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Court Orders Production of Five Years of Content from Facebook, MySpace for Opposing Counsel’s Review

Posted in CASE SUMMARIES

Thompson v. Autoliv ASP, Inc., No. 2:09-cv-01375-PMP-VCF, 2012 WL 2342928 (D. Nev. June 20, 2012)

In this personal injury and product liability case, the court granted (in part) Defendant’s motion to compel production of the contents of Plaintiff’s Facebook and MySpace accounts from April 2007 through the present and ordered that the contents be uploaded to an external storage device and produced to defense counsel for review and identification of “discoverable” materials.

Plaintiff alleged that on April 27, 2007 she was involved in an automobile accident and received serious and extensive injuries because both her seat belt and airbag were defective.  Plaintiff further alleged that as a result of those injuries her quality of life was significantly diminished.

Prior to seeking formal discovery of Plaintiff’s social networking accounts, Defendant obtained wall posts and photos from Plaintiff’s public Facebook profile that “provid[ed] evidence of Plaintiff’s post-accident social activities, mental state, relationship history, living arrangements, and rehabilitative progress” which were relevant to the claims and defenses in the case.  Plaintiff subsequently changed her account settings, however, rendering the information inaccessible by the defendant. Upon formal request for the information, Plaintiff produced “‘[fifty-one] heavily redacted pages’ from her Facebook wall, and eight photographs.”  Asserting that "Plaintiff limited her production to information and materials that support her allegations," Defendant requested that the court perform an in camera inspection of Plaintiff’s Facebook and MySpace accounts to determine whether Plaintiff had complied with her discovery obligations.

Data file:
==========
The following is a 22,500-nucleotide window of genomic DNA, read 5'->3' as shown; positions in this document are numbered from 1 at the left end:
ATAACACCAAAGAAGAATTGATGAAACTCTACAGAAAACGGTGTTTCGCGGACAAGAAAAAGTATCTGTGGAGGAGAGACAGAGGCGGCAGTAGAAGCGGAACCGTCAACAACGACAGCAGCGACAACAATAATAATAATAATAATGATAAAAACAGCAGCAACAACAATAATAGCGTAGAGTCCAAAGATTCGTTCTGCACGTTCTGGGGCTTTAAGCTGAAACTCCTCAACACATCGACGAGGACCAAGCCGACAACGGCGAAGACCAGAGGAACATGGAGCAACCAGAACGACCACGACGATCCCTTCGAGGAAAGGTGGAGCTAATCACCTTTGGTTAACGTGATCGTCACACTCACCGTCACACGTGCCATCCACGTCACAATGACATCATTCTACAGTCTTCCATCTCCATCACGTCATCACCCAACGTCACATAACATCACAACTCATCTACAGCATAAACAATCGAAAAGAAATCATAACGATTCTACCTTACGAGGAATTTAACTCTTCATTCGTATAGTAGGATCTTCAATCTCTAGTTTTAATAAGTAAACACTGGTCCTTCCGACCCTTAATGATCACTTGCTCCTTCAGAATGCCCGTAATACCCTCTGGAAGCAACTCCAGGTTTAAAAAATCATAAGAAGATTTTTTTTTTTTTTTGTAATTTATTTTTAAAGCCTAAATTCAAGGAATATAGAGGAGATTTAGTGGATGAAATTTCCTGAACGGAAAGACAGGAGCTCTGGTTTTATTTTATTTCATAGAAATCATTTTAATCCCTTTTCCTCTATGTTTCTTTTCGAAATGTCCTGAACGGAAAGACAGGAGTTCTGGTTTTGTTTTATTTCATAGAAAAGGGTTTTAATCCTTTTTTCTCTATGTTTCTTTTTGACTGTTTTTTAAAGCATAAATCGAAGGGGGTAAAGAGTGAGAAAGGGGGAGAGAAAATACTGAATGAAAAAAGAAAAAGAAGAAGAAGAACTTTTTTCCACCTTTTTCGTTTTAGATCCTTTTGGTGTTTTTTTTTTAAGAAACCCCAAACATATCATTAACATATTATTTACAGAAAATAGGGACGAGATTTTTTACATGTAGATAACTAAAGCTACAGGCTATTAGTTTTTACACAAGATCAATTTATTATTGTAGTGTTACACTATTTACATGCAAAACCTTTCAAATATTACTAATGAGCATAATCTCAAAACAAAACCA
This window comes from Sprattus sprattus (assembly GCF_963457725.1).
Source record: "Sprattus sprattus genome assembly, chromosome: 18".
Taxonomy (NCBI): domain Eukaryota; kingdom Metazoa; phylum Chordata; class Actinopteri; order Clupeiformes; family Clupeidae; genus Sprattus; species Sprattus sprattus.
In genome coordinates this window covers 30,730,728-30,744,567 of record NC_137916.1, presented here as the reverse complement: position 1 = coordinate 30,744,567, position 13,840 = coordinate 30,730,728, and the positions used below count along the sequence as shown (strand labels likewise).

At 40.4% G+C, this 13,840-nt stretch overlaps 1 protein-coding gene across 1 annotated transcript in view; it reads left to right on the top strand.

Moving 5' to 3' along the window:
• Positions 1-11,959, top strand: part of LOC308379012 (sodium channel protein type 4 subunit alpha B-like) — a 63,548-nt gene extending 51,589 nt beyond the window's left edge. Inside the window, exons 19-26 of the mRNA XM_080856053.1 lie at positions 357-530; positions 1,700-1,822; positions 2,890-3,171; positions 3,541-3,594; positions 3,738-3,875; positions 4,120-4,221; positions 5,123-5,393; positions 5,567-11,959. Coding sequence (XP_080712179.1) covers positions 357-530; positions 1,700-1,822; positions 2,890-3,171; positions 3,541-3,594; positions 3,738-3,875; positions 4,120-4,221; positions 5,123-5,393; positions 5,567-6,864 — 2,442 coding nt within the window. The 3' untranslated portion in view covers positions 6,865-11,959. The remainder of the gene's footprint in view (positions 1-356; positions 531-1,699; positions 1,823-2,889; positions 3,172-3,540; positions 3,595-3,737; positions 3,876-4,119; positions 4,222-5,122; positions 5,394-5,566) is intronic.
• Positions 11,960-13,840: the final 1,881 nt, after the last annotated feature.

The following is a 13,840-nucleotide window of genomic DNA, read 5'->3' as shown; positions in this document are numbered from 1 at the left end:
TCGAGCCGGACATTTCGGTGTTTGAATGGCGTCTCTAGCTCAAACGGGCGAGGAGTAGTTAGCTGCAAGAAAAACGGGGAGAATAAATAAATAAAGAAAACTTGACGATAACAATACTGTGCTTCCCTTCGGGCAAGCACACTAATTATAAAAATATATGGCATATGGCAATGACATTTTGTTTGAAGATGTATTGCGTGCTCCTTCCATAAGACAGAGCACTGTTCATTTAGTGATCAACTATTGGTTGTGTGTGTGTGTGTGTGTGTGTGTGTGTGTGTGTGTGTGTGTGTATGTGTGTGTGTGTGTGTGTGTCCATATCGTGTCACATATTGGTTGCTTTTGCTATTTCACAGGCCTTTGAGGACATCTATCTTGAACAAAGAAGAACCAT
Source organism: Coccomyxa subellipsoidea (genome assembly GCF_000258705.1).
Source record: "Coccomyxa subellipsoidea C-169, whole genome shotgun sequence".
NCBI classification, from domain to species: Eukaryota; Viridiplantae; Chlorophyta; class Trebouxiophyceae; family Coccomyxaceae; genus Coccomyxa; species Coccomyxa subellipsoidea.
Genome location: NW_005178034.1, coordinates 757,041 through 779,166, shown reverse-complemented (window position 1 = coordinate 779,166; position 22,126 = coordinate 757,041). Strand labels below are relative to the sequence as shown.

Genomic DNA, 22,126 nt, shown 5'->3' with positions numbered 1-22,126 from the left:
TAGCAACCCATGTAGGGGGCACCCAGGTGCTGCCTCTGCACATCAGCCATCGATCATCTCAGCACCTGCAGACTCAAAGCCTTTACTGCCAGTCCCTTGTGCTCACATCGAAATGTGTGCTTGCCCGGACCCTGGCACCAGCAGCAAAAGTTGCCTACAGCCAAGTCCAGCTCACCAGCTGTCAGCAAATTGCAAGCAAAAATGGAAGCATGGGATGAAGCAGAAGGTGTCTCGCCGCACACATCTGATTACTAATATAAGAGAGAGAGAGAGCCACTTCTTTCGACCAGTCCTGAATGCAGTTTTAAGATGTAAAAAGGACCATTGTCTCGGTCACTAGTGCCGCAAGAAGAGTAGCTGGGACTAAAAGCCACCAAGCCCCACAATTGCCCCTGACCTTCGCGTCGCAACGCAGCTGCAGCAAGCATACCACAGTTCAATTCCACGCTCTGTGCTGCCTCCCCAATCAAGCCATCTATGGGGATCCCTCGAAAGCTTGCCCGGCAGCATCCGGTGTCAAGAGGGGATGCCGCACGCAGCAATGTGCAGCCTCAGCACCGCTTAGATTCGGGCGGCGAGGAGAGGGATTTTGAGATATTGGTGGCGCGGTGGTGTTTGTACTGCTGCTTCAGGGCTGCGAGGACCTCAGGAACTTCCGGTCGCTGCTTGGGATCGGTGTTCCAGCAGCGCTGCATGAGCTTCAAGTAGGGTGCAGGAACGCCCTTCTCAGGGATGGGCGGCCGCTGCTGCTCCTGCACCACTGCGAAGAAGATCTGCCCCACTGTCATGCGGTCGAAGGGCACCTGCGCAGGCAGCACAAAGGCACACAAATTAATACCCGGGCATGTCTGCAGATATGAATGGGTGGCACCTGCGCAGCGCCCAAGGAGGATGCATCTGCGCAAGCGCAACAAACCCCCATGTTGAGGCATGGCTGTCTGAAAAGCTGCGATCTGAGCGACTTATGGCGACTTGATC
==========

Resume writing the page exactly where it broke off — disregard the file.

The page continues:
Plaintiff objected that the request for a complete copy of her social networking site accounts was merely a fishing expedition and argued that an in camera inspection was usually reserved for determinations of privilege and not relevance.  The court agreed, in part, and found an in camera review was unnecessary.  Instead, the court concluded that evidence related to Plaintiff’s physical capabilities and social activities was relevant to the action and noted that the information obtained by the defendant negated Plaintiff’s claims that her account information was irrelevant.

Thus, despite recognizing that “litigation does not permit a complete and open public display of Plaintiff’s life,” and that the court must “balance Plaintiff’s personal interests,” the court ordered Plaintiff to upload onto an external storage device, “all information from her Facebook and MySpace accounts from April 27, 2007, to the present” and to provide that information, with an “index of redacted social networking site communications,” to defense counsel to review for discoverable material not previously produced.  Upon resolution of any disagreement regarding the discoverability of particular content, the Plaintiff was ordered to provide “formal discovery responses” and defense counsel was ordered to return the external storage device and its contents, without making copies.  Counsel was also prohibited from sharing the contents with anyone other than support staff.